Waterfront Toronto has proposed the construction and operation of a waste disposal facility on the shore of Lake Ontario in Toronto’s port lands. While remediating the soil along Toronto’s waterfront is an essential activity that will lead to a healthier and more accessible lake, Lake Ontario Waterkeeper has serious concerns about the impacts of this proposal on the health of Lake Ontario and recreational users in the community.
The proposed site for this waste disposal facility is in the heart of Toronto’s port lands, which are increasingly being used by residents and visitors for a variety of recreational purposes. The proposed waste site sits between Lake Ontario to the north and Lake Ontario Park to the south. Toronto’s Waterfront Trail, used for walking, jogging, biking, and roller blading, runs along the south and west sides of the proposed site. Cherry Beach and two active sailing clubs are located just south of the site.
The soil processed at the proposed site would be heavily contaminated with a variety of pollutants, including polycyclic aromatic hydrocarbons (PAHs), heavy metals, petroleum hydrocarbons (PHCs), volatile organic compounds (VOCs), and pesticides. When compared to the relevant standards for soil quality, the levels of contaminants estimated for the site are alarming and warrant a high level of concern.
It would not be reasonable for the Ministry to approve a waste site with these levels of
contaminants on the shore of Lake Ontario and in close proximity to recreational areas. For a site located on a spit in Lake Ontario, surrounded by parkland frequented by recreational users, the mitigation measures proposed by Waterfront Toronto are not sufficient to protect human and environmental health.
No reasonable person, having regard to the relevant law and to government policies developed to guide such decisions, could decide to issue a Certificate of Approval for this site. A decision to issue a Certificate of Approval for this site would not be consistent with the Ministry’s Statement of Environmental Values as it would be inconsistent with the precautionary principle, a science-based approach, a consideration of cumulative impacts, and the ecosystem approach. A hearing under Part V of the Environmental Protection Act and an environmental assessment under Ontario’s Environmental Assessment Act are required in order to be consistent with
SUMMARY AND RECOMMENDATIONS
Waterfront Toronto’s proposal poses a signiﬁcant threat to the environment because of the hazardous contaminants that would be received, stored, sorted, and processed at the site. It would not be reasonable for the Ministry to approve a hazardous waste site on the shore of Lake Ontario and in close proximity to recreational areas. The proposal poses a signiﬁcant threat to the environment because the plan in the Design and Operations Report will not adequately protect the environment or the members of the public that frequent the areas directly adjacent to the site. A decision to issue a Certiﬁcate of Approval for this site would not be consistent with the Ministry’s Statement of Environmental Values.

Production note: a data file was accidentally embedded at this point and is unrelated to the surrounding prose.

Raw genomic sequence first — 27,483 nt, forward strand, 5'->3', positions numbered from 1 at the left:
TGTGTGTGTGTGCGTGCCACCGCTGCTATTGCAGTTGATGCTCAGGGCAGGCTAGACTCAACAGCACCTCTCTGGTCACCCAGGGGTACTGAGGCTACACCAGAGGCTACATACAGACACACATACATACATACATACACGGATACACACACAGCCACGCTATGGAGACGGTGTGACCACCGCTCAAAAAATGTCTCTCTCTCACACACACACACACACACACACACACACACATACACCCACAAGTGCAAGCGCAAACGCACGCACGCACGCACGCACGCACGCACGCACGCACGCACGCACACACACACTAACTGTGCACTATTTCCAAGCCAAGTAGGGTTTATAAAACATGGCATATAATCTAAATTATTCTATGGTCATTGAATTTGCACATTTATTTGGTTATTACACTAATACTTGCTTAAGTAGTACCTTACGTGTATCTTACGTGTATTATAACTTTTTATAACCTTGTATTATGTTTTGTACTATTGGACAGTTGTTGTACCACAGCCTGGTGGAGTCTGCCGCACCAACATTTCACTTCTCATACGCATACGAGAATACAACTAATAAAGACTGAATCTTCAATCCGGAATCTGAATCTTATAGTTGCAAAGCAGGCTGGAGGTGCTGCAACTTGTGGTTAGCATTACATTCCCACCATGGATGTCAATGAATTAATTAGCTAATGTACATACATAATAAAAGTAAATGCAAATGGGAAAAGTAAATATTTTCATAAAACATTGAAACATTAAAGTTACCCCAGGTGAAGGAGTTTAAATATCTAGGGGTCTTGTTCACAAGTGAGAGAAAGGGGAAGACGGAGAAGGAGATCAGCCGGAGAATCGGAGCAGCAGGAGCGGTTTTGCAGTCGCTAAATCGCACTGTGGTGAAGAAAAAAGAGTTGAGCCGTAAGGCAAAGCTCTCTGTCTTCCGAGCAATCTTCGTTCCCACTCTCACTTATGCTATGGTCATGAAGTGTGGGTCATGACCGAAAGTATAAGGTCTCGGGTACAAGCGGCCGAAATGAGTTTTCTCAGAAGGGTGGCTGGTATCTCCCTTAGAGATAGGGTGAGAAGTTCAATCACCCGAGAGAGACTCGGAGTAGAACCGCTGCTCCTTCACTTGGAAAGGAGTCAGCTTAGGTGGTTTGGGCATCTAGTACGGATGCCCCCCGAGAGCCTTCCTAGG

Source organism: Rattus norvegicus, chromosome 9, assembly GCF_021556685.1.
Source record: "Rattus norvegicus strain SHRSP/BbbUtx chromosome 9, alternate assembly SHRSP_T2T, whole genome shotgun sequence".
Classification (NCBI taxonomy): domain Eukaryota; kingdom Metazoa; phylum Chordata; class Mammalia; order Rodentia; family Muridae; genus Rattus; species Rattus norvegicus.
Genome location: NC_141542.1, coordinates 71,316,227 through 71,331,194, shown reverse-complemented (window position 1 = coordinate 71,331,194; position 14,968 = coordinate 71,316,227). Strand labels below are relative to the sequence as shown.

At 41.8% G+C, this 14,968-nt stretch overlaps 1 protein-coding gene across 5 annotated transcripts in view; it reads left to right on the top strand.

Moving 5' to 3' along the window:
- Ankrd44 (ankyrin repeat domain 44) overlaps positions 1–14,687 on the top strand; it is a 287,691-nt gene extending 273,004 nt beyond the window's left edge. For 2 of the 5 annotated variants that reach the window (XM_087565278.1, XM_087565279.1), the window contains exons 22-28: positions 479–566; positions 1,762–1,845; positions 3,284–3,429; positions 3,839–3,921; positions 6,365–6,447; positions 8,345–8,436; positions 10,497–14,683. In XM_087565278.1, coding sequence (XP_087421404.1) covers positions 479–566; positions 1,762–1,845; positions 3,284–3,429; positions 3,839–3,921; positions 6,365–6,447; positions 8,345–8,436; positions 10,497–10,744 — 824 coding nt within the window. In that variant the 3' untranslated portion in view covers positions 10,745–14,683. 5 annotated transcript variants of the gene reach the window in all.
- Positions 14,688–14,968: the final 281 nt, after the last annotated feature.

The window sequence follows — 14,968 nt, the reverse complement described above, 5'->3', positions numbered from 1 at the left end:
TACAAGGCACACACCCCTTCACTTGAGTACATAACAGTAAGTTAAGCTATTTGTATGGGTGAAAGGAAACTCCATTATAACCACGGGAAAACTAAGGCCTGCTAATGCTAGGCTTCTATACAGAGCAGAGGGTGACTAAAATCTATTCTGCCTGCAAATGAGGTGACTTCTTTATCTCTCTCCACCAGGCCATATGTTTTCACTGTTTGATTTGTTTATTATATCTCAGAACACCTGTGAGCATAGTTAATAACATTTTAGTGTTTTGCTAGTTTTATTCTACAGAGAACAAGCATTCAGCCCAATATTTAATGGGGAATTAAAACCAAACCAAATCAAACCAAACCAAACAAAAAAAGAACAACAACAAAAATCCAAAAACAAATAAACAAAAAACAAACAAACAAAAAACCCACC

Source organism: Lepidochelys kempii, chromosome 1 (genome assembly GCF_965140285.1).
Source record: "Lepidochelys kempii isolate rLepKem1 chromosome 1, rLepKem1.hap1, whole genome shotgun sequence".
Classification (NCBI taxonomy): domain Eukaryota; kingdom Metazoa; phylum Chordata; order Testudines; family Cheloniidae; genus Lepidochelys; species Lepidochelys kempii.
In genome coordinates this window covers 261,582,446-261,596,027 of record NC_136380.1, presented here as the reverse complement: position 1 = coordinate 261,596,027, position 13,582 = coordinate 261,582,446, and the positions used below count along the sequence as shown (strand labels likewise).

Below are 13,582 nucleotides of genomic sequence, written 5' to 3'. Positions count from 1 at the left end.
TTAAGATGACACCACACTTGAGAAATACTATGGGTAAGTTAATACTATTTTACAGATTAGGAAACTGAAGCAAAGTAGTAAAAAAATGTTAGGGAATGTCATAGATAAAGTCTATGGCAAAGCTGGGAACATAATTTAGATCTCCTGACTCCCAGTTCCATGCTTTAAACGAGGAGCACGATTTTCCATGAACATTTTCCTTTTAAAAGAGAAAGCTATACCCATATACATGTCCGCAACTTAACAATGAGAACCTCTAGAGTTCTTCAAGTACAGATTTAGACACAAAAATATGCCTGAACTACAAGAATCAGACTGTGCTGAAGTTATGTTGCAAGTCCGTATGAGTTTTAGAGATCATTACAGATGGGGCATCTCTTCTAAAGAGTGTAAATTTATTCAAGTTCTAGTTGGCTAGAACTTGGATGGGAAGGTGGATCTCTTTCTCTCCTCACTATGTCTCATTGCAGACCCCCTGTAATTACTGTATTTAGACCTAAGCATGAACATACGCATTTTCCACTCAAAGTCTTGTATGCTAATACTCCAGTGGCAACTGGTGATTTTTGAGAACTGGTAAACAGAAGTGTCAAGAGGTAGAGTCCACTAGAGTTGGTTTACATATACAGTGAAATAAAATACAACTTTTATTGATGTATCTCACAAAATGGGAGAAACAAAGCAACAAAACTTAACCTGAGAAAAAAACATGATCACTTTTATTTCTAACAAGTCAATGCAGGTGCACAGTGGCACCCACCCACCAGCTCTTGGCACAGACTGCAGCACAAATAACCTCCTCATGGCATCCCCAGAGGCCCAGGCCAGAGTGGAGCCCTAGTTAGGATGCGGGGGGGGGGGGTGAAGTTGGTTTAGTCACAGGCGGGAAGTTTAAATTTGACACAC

Lake Ontario Waterkeeper recommendations can be summarized as follows:
1. The Ministry must ensure that the full complement of applications associated with
the project are presented and considered concurrently.
2. In the absence of scientiﬁc evidence that the proposal will not cause harm, the
Ministry is required to consider it to be as hazardous as it could possibly be.
3. Further information about the proposal and evidence supporting that information is
required before the Ministry can make a science-based decision that accounts for
human health, worker safety and environmental protection, as required by the
Ministry’s Statement of Environmental Values.
4. All information about the proposal must be made available for public comment to
fulﬁll the requirements of the Environmental Bill of Rights.
5. The Ministry cannot allow a twenty-year waste disposal site that will handle acutely
contaminated and potentially hazardous material to be built in the centre of a
thriving and growing recreational area without violating the SEV with respect to
6. A provincial environmental assessment must be conducted to review the proposal
for a waste disposal site on Unwin Avenue.
7. A hearing before the Environmental Review Tribunal is required to review the
proposal for a waste disposal site on Unwin Avenue.
Click here to read Lake Ontario Waterkeeper's entire 20-page submission.